TURNER writes that when " our propaganda changes from just attacking Capitalism to describing Socialism, it will meet arguments and discussion . . . and the audience, from fearing you, will come to understand, admire and respect you."
This is merely a repetition of the contradiction already noted. In the first part of this letter, Turner says that the trouble is that our members are scared, i.e. we fear them: in the last part, they fear us. He thus neatly cancels himself out-—without remainder. Both statements cannot be right. The second is the sound one.
The simple fact is that the very conception of Capitalism impIiesSocialism. It is impossible to attack it without indicating the alternative. The only possible reason for attacking it is the desireto replace it by something better, springing from knowledge of the future based on analysis of the present.
Horatio.

7.4 THE FORGOTTEN LANGUAGE
" HUMAN beings are dependent on each other, they need each other. But human history up to now has been influenced by one fact: material production was not sufficient to satisfy the legitimate needs of all men. The table was set only for a few of the many who wanted to sit down and eat. Those who were stronger tried to secure places for themselves, which meant that they had to prevent others from getting seats. If they had loved their brothers as much as Buddha or Jesus postulated, they would have shared their bread rather than eat meat and drink wine without them.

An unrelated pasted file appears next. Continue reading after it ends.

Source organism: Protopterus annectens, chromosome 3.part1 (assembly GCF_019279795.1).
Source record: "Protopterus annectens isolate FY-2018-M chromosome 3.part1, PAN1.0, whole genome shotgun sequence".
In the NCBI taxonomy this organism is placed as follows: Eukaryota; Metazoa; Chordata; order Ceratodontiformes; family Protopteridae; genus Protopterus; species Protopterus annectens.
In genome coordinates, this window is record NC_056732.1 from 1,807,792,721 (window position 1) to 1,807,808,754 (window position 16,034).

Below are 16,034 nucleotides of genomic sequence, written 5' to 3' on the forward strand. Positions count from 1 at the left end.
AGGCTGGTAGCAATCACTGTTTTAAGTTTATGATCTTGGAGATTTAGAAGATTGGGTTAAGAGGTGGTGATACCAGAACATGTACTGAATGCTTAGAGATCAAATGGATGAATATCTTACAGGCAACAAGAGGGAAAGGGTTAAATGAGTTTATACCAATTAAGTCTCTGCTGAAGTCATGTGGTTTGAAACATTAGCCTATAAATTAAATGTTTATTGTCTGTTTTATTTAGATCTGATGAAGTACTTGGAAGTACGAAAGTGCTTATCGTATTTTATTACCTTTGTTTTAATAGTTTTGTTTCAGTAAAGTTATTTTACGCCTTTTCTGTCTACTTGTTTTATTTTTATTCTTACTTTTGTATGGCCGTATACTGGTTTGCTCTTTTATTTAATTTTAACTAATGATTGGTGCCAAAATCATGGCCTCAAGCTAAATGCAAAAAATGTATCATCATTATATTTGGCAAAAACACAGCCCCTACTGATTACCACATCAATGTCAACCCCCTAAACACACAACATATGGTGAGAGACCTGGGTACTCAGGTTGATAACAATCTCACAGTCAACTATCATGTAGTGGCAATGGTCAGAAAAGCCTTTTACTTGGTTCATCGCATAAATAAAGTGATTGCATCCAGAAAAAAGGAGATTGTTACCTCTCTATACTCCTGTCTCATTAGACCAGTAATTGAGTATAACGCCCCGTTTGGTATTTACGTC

" But. . . it is no slur on man that those who . could sit at the table and enjoy the good things of life did not want to share, and therefore were compelled to seek power over those who threatened their privileges. This power was often the power of the conqueror, the physical power that forced the majority to be satisfied with their lot. But physical power was not always available or sufficient.- One had to have power over the minds of people in order to make them refrain from using their fists.
" This control over mind and feeling was a necessary element in retaining the privileges of
the few. In this process, however, the minds of the few became as distorted as the minds of the many. The guard who watches a prisoner becomes almost as much a prisoner as the prisoner himself. The ' elite' who have to control those who are not ' chosen', become the prisoners of their own restrictive tendencies. Thus the human mind, of both rulers and ruled, becomes deflected from its essential human purposes, which is to feel and to think humanely, to use and to develop the powers of reason and love that are inherent in man and without the full development of which he . is crippled ..." Dr. Erich Fromn in The Forgotten Language.
7.5 PEOPLE OF THE WORLD - UNITE!
"Our propaganda should convey our ideas of socialism to ALL people, presenting our case to them as HUMAN BEINGS."